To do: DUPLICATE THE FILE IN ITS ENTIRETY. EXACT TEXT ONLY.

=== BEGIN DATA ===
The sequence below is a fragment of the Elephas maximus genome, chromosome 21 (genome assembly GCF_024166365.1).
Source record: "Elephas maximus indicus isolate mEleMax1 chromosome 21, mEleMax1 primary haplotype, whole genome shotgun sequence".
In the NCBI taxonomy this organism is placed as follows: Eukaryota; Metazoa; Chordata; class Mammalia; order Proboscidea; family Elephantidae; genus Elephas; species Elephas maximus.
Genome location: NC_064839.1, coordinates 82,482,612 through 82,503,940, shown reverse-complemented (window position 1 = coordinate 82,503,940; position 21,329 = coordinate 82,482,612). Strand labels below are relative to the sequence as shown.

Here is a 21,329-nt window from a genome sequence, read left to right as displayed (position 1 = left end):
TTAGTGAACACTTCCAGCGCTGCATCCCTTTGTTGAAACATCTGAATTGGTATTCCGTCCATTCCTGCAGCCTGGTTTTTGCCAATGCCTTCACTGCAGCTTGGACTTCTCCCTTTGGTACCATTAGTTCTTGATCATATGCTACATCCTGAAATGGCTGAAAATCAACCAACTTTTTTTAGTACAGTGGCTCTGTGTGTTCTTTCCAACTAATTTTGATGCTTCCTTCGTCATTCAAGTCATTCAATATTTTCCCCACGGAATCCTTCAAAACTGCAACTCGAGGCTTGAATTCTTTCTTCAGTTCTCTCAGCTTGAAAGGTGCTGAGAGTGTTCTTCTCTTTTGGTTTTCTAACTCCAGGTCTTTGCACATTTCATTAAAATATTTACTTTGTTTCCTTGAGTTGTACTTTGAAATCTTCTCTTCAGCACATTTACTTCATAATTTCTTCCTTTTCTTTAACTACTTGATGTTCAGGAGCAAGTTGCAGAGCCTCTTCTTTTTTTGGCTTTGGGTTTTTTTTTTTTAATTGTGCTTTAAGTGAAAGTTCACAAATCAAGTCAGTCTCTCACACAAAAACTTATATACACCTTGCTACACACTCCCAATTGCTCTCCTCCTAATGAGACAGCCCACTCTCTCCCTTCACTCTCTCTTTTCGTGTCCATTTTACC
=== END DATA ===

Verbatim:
The sequence below is a fragment of the Elephas maximus genome, chromosome 21 (genome assembly GCF_024166365.1).
Source record: "Elephas maximus indicus isolate mEleMax1 chromosome 21, mEleMax1 primary haplotype, whole genome shotgun sequence".
In the NCBI taxonomy this organism is placed as follows: Eukaryota; Metazoa; Chordata; class Mammalia; order Proboscidea; family Elephantidae; genus Elephas; species Elephas maximus.
Genome location: NC_064839.1, coordinates 82,482,612 through 82,503,940, shown reverse-complemented (window position 1 = coordinate 82,503,940; position 21,329 = coordinate 82,482,612). Strand labels below are relative to the sequence as shown.

Here is a 21,329-nt window from a genome sequence, read left to right as displayed (position 1 = left end):
TTAGTGAACACTTCCAGCGCTGCATCCCTTTGTTGAAACATCTGAATTGGTATTCCGTCCATTCCTGCAGCCTGGTTTTTGCCAATGCCTTCACTGCAGCTTGGACTTCTCCCTTTGGTACCATTAGTTCTTGATCATATGCTACATCCTGAAATGGCTGAAAATCAACCAACTTTTTTTAGTACAGTGGCTCTGTGTGTTCTTTCCAACTAATTTTGATGCTTCCTTCGTCATTCAAGTCATTCAATATTTTCCCCACGGAATCCTTCAAAACTGCAACTCGAGGCTTGAATTCTTTCTTCAGTTCTCTCAGCTTGAAAGGTGCTGAGAGTGTTCTTCTCTTTTGGTTTTCTAACTCCAGGTCTTTGCACATTTCATTAAAATATTTACTTTGTTTCCTTGAGTTGTACTTTGAAATCTTCTCTTCAGCACATTTACTTCATAATTTCTTCCTTTTCTTTAACTACTTGATGTTCAGGAGCAAGTTGCAGAGCCTCTTCTTTTTTTGGCTTTGGGTTTTTTTTTTTTAATTGTGCTTTAAGTGAAAGTTCACAAATCAAGTCAGTCTCTCACACAAAAACTTATATACACCTTGCTACACACTCCCAATTGCTCTCCTCCTAATGAGACAGCCCACTCTCTCCCTTCACTCTCTCTTTTCGTGTCCATTTTACC